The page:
Most of the public will probably
ignore Duran Duran altogether at this
point, but if one can drop any precon-
ceived notions, this album is thorough-
ly enjoyable and well-performed.
- Jason Hoyer
Wax Trax! Records
Pig is the dark pocket in the pool table

Duran Duran attempts another comeback, this time without the foxy Taylor boys.

that bites your hand off leaving a bloody
stump when you try to reach down it and
see what's inside. That'll happen when
you're an old KMFDM member.
"Wrecked" starts off with its title track
hammering away with two tons of indus-
trial goth to which the boys in Marilyn
Manson only hope to someday aspire.
What follows is the beautiful industrial
wasteland that has always been hoped for
in those doom-and-gloom circles. Pig
goes from over-the-top narrative love
songs (kinda). like "No One Gets Out of
1-1er A live' to over-the-top soliloquies

like "Everything."
The general mood of the disc is one
of colorful robotic insects crawling all
over your body and burrowing under
your skin. The whirs on "Contempt" are
modern, the strings on "Save Me" are
retro, but everything comes together
Whether you're designing a lethal
plague that will annihilate mankind or
just wondering if you should flip off the
jerk who cut you off on I-94, you'll
enjoy it.
- Tedi Watts

HEY! Let me seeyour '..
resume buddy! '
Come to tNIVERSIT~
Dollar Bill Copying
when YOUR future Is on the aPflR T FI

NEW! Ship UPS with us.

The University of Michigan
School of Music
Friday, December 5
Opera Workshop
Students of Joshua Major and Timothy Cheek perform
extended scenes from operas by Donizetti, Rossini, Puccini,
Boito, Offenbach and Tchaikovsky
Mcintosh Theatre, E. V. Moore Bldg., 7 p.min.
Friday - Sunday, December 5 - 7
Theatre and Drama Production
Henry V by William Shakespeare
Directed by John Neville-Andrews
Power Center, Fri.-Sat., 8 p.m.; Sun. 2 p.m.
Tickets: $14; $7 students (313) 764-0450
Saturday, December 6
Contemporary Directions Ensemble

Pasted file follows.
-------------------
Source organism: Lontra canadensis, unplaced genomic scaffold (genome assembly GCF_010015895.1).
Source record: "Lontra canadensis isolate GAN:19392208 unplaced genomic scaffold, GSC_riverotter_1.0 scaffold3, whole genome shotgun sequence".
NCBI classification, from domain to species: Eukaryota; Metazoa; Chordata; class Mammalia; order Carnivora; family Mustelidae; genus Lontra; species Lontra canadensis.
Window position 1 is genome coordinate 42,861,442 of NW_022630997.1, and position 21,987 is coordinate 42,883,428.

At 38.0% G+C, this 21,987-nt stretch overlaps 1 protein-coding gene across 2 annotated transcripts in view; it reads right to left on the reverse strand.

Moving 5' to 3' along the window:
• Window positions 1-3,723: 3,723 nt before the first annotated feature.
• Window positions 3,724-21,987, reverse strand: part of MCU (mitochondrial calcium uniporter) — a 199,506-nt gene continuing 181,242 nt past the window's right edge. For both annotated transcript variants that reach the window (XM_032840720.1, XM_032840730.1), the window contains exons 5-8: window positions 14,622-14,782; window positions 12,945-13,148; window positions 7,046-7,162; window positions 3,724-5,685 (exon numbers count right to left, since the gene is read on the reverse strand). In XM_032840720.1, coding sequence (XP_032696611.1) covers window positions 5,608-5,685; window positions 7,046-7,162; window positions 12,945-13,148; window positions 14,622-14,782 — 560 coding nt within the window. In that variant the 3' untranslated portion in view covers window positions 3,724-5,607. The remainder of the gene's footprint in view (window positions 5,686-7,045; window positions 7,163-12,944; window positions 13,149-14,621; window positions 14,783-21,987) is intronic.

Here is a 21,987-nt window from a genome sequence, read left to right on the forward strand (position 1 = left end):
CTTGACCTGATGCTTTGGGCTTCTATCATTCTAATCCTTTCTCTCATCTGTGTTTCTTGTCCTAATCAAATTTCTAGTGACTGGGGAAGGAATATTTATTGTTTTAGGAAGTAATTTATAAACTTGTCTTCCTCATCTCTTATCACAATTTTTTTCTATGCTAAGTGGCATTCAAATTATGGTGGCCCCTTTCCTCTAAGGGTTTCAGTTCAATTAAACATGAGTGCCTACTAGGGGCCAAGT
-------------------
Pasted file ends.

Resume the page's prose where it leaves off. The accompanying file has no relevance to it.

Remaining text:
H. Robert Reynolds, director
* Music by Glenn Palmer, Hans Abrahamsen, Dan Welcher
Rackham Auditorium (1st floor), 8 p.m.
Sunday, December 7,
Percussion Ensemble
Michael Udow, director
" WORLD PREMIERES of works by Brian Bevelander
and John Polito
* AMERICAN PREMIERE of a work by Norgard
music by Westlake-Smith and Bauger
McIntosh Theatre, E.V. Moore Bldg., 4 p.m.
Michigan Chamber Players
Anthony Elliott, director
* Music by Schubert, Menotti, Dvorak
Britton Recital Hall, E.V. Moore Bldg., 4 p.m.
Cabaret Performance Presentation
Students of Joan Morris perform cabaret repertory
Kerrytown Concert House, 7:30 p.m.
Horn Studio Recital
Students of Prof. Bryan Kennedy perform horn repertory
Britton Recital Hall, E.V. Moore Bldg., 8 p.m.
Monday, December 8
University and Chamber Choirs
Jerry Blackstone and Sandra Snow, conductors
* Music by Giovannelli, Stoltzer, Lauridsen,
Mendelssohn, Tavener
Hill Auditorium, 8 p.m.
Power Repertory Showing
Students of the Dance Department perform repertory
Betty Pease Studio Theatre, 4:15 p.m.
Tuesday, December 9
Composition and Congolese Showings
Students of the Dance Department perform repertory
Betty Pease Studio Theatre, 3:30 p.m.
University Symphony and Philharmonia Orchestras
Kenneth Kiesler and Pier Calabria, conductors
* Music by Bellini, Puccini, Busoni, Harlap and Respighi
Hill Auditorium, 8 p.m.
Wednesday, December 10
Faculty/Student Recital
Prof. Martin Katz, pianist, with sopranos Deborah Gover
and Caroline Helton; tenor Scott Piper; baritone Gary Moss;
haccartn,.A~tan .hrntt